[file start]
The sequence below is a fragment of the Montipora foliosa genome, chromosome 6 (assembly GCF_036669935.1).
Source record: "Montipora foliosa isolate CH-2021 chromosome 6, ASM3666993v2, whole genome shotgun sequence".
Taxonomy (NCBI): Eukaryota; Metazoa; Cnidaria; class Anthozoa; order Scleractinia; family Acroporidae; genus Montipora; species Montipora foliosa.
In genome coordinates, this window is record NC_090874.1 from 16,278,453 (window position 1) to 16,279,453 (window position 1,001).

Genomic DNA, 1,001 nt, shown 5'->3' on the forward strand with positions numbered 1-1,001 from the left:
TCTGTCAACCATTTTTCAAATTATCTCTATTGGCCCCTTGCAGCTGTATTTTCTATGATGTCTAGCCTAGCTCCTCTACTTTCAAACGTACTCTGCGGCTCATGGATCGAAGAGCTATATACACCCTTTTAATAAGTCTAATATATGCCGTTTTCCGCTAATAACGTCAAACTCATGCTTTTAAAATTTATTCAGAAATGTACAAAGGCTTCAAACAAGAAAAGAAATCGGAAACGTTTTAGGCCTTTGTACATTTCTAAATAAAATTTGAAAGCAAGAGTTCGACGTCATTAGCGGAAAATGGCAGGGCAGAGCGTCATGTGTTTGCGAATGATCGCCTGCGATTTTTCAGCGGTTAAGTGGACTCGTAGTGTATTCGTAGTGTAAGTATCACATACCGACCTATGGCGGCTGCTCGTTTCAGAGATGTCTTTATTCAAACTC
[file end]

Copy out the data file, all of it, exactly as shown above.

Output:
The sequence below is a fragment of the Montipora foliosa genome, chromosome 6 (assembly GCF_036669935.1).
Source record: "Montipora foliosa isolate CH-2021 chromosome 6, ASM3666993v2, whole genome shotgun sequence".
Taxonomy (NCBI): Eukaryota; Metazoa; Cnidaria; class Anthozoa; order Scleractinia; family Acroporidae; genus Montipora; species Montipora foliosa.
In genome coordinates, this window is record NC_090874.1 from 16,278,453 (window position 1) to 16,279,453 (window position 1,001).

Genomic DNA, 1,001 nt, shown 5'->3' on the forward strand with positions numbered 1-1,001 from the left:
TCTGTCAACCATTTTTCAAATTATCTCTATTGGCCCCTTGCAGCTGTATTTTCTATGATGTCTAGCCTAGCTCCTCTACTTTCAAACGTACTCTGCGGCTCATGGATCGAAGAGCTATATACACCCTTTTAATAAGTCTAATATATGCCGTTTTCCGCTAATAACGTCAAACTCATGCTTTTAAAATTTATTCAGAAATGTACAAAGGCTTCAAACAAGAAAAGAAATCGGAAACGTTTTAGGCCTTTGTACATTTCTAAATAAAATTTGAAAGCAAGAGTTCGACGTCATTAGCGGAAAATGGCAGGGCAGAGCGTCATGTGTTTGCGAATGATCGCCTGCGATTTTTCAGCGGTTAAGTGGACTCGTAGTGTATTCGTAGTGTAAGTATCACATACCGACCTATGGCGGCTGCTCGTTTCAGAGATGTCTTTATTCAAACTC